The June 6 framework agreement included a clause that prohibited both sides from attempting to poach each other’s players, but it was removed after the U.S. Department of Justice’s Antitrust Division raised concerns that it restricted competition.

Sources previously told ESPN that the PGA Tour could form a partnership with both the PIF and a U.S.-based equity firm because of concerns that a PIF-only deal would not be approved by federal regulators in the U.S. and abroad.

A conglomerate led by Fenway Sports Group, which owns the Boston Red Sox and Pittsburgh Penguins, is among the final potential bidders, sources told ESPN. So is Liberty Media Corp., which has ownership stakes in Formula One, Sirius XM and the Atlanta Braves, and Acorn Growth Cos., an Oklahoma City-based equity group that had previously focused on the aerospace and defense industries.

Rahm said his biggest concern was not being allowed to play in future Ryder Cups. He has played on the European team in each of the past three international competitions and seems to have as much passion for the event as his Spanish golfing idols, Seve Ballesteros and José María Olazábal.

Ryder Cup veterans such as Sergio Garcia, Ian Poulter, Paul Casey and Lee Westwood were ineligible for the European team in Italy this year because they had resigned their DP World Tour memberships. Sweden’s Henrik Stenson was stripped of his captaincy after making the jump to LIV Golf.

Rahm said he didn’t plan to resign from either the PGA Tour or DP World Tour. Monahan has suspended PGA Tour members who competed in LIV Golf tournaments without a conflicting-event release.

“My position with the Ryder Cup stands as it’s always been,” Rahm said. “I love the Ryder Cup. I’ve explained many times how meaningful it is to me, and I surely hope I can be in future editions of the Ryder Cup.

“That’s not up to me right now, but if it was up to me, I’ll be eligible to play, so I surely hope I can keep up the good golf, keep playing good golf and give them a reason to have me on the team. It’s a big risk to take, but I’ve had it in consideration and, again, I’m hopeful that I can be part of the team again.”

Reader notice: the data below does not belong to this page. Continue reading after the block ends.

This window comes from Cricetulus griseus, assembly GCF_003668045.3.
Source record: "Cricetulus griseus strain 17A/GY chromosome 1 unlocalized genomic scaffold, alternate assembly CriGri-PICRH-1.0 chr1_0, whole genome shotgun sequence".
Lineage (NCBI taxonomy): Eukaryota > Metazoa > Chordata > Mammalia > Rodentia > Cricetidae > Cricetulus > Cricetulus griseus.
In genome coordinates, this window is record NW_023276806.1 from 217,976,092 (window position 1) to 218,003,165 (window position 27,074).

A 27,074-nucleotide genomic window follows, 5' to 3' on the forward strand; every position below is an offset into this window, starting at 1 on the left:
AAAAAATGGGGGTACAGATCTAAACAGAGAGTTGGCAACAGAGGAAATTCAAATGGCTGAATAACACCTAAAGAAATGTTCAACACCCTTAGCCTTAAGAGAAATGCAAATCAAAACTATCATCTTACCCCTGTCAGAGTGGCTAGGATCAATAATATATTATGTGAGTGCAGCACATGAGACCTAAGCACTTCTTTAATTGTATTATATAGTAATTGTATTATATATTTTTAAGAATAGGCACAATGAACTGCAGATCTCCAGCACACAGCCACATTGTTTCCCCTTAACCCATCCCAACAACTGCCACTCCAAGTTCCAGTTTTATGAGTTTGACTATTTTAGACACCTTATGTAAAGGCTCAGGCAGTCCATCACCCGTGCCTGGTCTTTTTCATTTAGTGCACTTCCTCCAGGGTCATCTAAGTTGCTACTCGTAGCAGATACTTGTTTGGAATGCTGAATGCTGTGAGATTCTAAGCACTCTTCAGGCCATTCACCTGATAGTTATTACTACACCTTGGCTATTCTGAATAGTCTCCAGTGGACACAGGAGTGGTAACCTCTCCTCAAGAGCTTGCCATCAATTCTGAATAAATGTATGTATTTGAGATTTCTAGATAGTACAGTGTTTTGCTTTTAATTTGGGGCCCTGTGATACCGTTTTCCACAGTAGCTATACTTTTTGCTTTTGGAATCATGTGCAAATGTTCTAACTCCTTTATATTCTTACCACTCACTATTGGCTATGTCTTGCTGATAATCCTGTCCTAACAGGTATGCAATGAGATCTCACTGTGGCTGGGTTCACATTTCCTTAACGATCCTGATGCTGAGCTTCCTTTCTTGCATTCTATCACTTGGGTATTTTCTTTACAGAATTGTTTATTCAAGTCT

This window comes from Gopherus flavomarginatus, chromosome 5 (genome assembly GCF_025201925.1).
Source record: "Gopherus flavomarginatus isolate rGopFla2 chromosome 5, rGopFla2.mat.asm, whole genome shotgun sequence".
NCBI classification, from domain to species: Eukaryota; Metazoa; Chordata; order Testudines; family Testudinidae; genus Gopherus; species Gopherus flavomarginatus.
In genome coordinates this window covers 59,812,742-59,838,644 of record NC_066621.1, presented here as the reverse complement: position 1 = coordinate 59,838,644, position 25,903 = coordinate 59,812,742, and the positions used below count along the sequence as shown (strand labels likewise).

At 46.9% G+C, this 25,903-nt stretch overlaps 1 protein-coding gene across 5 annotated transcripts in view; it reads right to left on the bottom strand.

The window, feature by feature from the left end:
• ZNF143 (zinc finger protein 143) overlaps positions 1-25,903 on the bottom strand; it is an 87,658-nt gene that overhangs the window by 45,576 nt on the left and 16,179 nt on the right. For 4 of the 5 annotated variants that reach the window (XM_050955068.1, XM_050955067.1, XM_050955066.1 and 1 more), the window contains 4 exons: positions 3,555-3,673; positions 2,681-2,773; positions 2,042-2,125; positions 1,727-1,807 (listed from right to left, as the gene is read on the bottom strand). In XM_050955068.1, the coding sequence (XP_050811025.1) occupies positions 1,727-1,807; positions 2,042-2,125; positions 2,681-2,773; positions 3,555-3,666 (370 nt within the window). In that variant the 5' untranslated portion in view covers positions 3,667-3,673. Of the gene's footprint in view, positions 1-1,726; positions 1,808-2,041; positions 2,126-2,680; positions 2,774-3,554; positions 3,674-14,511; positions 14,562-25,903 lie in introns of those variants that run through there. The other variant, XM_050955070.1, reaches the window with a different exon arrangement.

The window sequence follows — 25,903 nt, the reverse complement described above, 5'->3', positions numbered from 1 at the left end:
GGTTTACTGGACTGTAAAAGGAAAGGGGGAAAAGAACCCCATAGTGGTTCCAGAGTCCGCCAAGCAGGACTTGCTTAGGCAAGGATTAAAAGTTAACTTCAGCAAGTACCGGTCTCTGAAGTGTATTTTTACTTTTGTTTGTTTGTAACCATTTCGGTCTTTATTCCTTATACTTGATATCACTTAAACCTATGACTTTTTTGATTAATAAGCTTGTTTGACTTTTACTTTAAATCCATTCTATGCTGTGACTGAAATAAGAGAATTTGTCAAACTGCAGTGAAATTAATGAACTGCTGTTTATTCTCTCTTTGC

Rahm is the second reigning major championship winner to leave the PGA Tour for the LIV Golf League at the height of his career. In August 2022, Australia’s Cameron Smith signed with LIV Golf about six weeks after he picked up his first major championship at the 150th Open Championship at St. Andrews Links in Scotland.

Rahm won 11 times on the PGA Tour and collected more than $51.5 million in on-course earnings during his career. This past season, he won four times and pocketed about $16.5 million in purses. He is a finalist for PGA Tour Player of the Year.

In a statement, LIV Golf CEO and commissioner Greg Norman called Rahm a “generational talent.”

“There are very few athletes with his pedigree of talent, leadership, poise, and commitment to bringing progress to the sport on a worldwide stage,” Norman said. “We couldn’t be more excited to welcome Jon to the LIV Golf family as the league continues preparations for a huge 2024 and beyond.”

Reigning LIV Golf individual champion Talor Gooch told ESPN that adding Rahm brings credibility to the upstart circuit.

“It makes all of the naysayers think a little bit about all of the doubts that have been made over the last couple of years,” Gooch said. “It just continues to fight the narrative that there’s not great players at LIV and all these guys are past their prime and so on and so forth. He’s a guy that is probably just hitting his prime and that’s been probably the best player in the last five years.”

Rahm said the direction of the PGA Tour and its inability to finalize a deal with the PIF wasn’t a factor in his decision.

“I’m forever grateful for the PGA Tour and the platform they’ve allowed me to be on,” Rahm said. “I mean, I have nothing bad to say about them. They’ve given me the opportunity to play the game that I’ve always wanted to play and compete in some great events.

“This is just more about me and what I believe is best for my career, and like I said, my chance to maybe make a mark.”

Rahm said he hopes golfers will one day be able to play on multiple tours and not have to choose sides.

“I surely hope for the future we can keep working towards making decisions that make golf better, right?” Rahm said. “That’s my position. My position is to play golf. That’s what I started to do, play golf to the best of my abilities and hopefully leave the game in a better position than I found it.”